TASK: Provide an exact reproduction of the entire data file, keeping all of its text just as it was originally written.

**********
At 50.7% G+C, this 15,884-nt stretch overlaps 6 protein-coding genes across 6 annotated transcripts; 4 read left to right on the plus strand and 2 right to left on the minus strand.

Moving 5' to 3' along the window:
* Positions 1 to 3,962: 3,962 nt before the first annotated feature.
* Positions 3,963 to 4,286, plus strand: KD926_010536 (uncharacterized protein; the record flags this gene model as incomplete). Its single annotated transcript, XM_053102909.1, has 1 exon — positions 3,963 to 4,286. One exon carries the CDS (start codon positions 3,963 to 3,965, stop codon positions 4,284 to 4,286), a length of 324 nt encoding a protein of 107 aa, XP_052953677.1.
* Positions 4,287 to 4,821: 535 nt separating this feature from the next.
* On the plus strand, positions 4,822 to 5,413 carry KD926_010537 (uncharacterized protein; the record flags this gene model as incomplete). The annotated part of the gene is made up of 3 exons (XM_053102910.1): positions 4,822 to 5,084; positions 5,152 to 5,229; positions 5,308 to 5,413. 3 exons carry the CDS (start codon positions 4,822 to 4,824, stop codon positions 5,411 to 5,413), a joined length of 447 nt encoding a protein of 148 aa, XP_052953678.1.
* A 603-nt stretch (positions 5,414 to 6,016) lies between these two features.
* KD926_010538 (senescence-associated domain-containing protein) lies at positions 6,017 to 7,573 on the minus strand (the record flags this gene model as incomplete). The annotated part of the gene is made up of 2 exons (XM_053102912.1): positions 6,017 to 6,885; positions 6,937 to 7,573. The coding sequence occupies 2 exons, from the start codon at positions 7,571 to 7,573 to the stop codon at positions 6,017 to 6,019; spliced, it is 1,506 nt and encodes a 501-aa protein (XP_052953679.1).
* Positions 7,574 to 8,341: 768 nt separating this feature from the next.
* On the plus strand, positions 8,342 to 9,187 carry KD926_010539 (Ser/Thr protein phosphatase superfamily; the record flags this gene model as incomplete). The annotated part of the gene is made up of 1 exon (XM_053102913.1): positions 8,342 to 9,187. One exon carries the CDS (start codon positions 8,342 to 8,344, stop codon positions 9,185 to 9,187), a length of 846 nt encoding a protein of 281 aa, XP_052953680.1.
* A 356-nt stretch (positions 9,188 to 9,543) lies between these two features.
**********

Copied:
At 50.7% G+C, this 15,884-nt stretch overlaps 6 protein-coding genes across 6 annotated transcripts; 4 read left to right on the plus strand and 2 right to left on the minus strand.

Moving 5' to 3' along the window:
* Positions 1 to 3,962: 3,962 nt before the first annotated feature.
* Positions 3,963 to 4,286, plus strand: KD926_010536 (uncharacterized protein; the record flags this gene model as incomplete). Its single annotated transcript, XM_053102909.1, has 1 exon — positions 3,963 to 4,286. One exon carries the CDS (start codon positions 3,963 to 3,965, stop codon positions 4,284 to 4,286), a length of 324 nt encoding a protein of 107 aa, XP_052953677.1.
* Positions 4,287 to 4,821: 535 nt separating this feature from the next.
* On the plus strand, positions 4,822 to 5,413 carry KD926_010537 (uncharacterized protein; the record flags this gene model as incomplete). The annotated part of the gene is made up of 3 exons (XM_053102910.1): positions 4,822 to 5,084; positions 5,152 to 5,229; positions 5,308 to 5,413. 3 exons carry the CDS (start codon positions 4,822 to 4,824, stop codon positions 5,411 to 5,413), a joined length of 447 nt encoding a protein of 148 aa, XP_052953678.1.
* A 603-nt stretch (positions 5,414 to 6,016) lies between these two features.
* KD926_010538 (senescence-associated domain-containing protein) lies at positions 6,017 to 7,573 on the minus strand (the record flags this gene model as incomplete). The annotated part of the gene is made up of 2 exons (XM_053102912.1): positions 6,017 to 6,885; positions 6,937 to 7,573. The coding sequence occupies 2 exons, from the start codon at positions 7,571 to 7,573 to the stop codon at positions 6,017 to 6,019; spliced, it is 1,506 nt and encodes a 501-aa protein (XP_052953679.1).
* Positions 7,574 to 8,341: 768 nt separating this feature from the next.
* On the plus strand, positions 8,342 to 9,187 carry KD926_010539 (Ser/Thr protein phosphatase superfamily; the record flags this gene model as incomplete). The annotated part of the gene is made up of 1 exon (XM_053102913.1): positions 8,342 to 9,187. One exon carries the CDS (start codon positions 8,342 to 8,344, stop codon positions 9,185 to 9,187), a length of 846 nt encoding a protein of 281 aa, XP_052953680.1.
* A 356-nt stretch (positions 9,188 to 9,543) lies between these two features.